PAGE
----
For the sake of honesty, I will tell you that you can add the dry ingredients before the water, but if you do that first, use a little bit of hot water and swirl it around with the dry ingredients until they are dissolved and then finish filling the jugs with cold water, otherwise it will suds up a little too much and complicate things.

The reason I like adding the hot water first is because the dry ingredients dissolve almost completely before they reach the bottom of the jug and I just have to give it a few compulsory shakes for good measure. Bottom line: Detergent first, more shaking; Detergent second, less shaking. Just boils down to preference (or if you want to get some exercise in while you do laundry).

Step Three:
Screw the lids on the jugs and shake!

Look at that action shot!
Shake, swirl, turn the jug over on itself. There are no rules–just get that baby mixed up.

Step 4: Check the bottom of the jugs to see if all the powder has dissolved.

It should look like Pictures A and B, maybe a tiny bit of powder in the bottom, but just a very little bit and no big chunks. You can shake it some more if you want to totally dissolve it but this is what mine usually looks like and it works great. When you’re satisfied with the way it looks, move on to step 5.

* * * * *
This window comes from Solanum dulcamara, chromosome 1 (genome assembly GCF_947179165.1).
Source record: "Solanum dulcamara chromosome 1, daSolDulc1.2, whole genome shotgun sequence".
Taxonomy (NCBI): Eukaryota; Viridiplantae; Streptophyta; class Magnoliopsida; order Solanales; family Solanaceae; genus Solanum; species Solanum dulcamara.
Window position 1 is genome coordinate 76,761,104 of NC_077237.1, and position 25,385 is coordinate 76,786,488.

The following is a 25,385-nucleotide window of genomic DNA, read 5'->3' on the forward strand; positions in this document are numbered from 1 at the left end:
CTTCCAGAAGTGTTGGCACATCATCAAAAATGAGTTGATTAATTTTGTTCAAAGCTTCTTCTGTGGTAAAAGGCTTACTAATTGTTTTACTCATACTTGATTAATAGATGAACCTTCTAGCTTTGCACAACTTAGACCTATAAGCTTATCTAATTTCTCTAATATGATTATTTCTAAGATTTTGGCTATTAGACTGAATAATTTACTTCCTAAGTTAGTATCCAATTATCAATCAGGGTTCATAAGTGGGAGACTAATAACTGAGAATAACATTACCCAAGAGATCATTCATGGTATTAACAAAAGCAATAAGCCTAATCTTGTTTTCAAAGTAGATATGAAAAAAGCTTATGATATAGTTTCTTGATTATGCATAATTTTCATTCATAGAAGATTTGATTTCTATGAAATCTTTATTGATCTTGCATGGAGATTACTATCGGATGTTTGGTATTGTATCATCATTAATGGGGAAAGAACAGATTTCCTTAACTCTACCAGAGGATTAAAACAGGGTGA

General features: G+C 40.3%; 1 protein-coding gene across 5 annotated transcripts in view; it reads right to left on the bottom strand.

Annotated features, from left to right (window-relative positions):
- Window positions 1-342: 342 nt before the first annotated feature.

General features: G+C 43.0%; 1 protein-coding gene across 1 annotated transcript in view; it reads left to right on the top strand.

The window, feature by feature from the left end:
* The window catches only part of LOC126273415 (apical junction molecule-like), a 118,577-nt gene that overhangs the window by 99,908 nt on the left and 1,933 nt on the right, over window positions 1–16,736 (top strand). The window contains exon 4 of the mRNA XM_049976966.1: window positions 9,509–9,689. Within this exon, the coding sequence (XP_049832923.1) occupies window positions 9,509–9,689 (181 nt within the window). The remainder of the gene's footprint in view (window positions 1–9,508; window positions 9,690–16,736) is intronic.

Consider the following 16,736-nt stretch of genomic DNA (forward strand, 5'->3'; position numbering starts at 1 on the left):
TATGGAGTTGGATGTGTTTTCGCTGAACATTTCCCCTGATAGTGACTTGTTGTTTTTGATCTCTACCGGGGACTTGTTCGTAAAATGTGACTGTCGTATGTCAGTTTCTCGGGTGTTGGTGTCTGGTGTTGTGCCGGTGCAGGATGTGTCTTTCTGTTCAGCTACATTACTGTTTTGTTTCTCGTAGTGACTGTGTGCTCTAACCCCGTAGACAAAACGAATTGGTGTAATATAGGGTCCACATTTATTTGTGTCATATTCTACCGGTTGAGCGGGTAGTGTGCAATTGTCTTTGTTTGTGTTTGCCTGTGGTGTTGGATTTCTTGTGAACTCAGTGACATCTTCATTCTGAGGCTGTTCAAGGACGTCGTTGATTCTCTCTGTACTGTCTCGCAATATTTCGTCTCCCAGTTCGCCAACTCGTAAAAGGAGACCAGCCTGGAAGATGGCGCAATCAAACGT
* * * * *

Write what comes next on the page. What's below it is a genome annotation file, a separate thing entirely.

Picture A
See the little bit of powder that’s sort of collected in a linear fashion on the left of the jug? It ain’t no big thang. It cool like that, or you can shake it a bit more, if you want.
Picture B
Lookin’ good!

Step 5: Add the Dawn Dish Soap

You need 2 TBS of Dawn Dish Soap. I usually do 2 1/2 TBS just to account for the soap that sticks to the TBS, but you could just scoop it out with your fingers, if you want.

This here is quality stuff folks. I mix it with vinegar and clean our showers and tubs, it also takes out grease stains on clothes and it last a really long time for this purpose. I’m on about month 14 of this jug, which cost me a little less than $9 when I bought it in January 2017.
I missed a little at first, but then I got it. No big deal–that’s why I do it in the sink.

Step 6: Shake again!

This time, you only need to shake a little bit, just so the Dawn is evenly dispersed.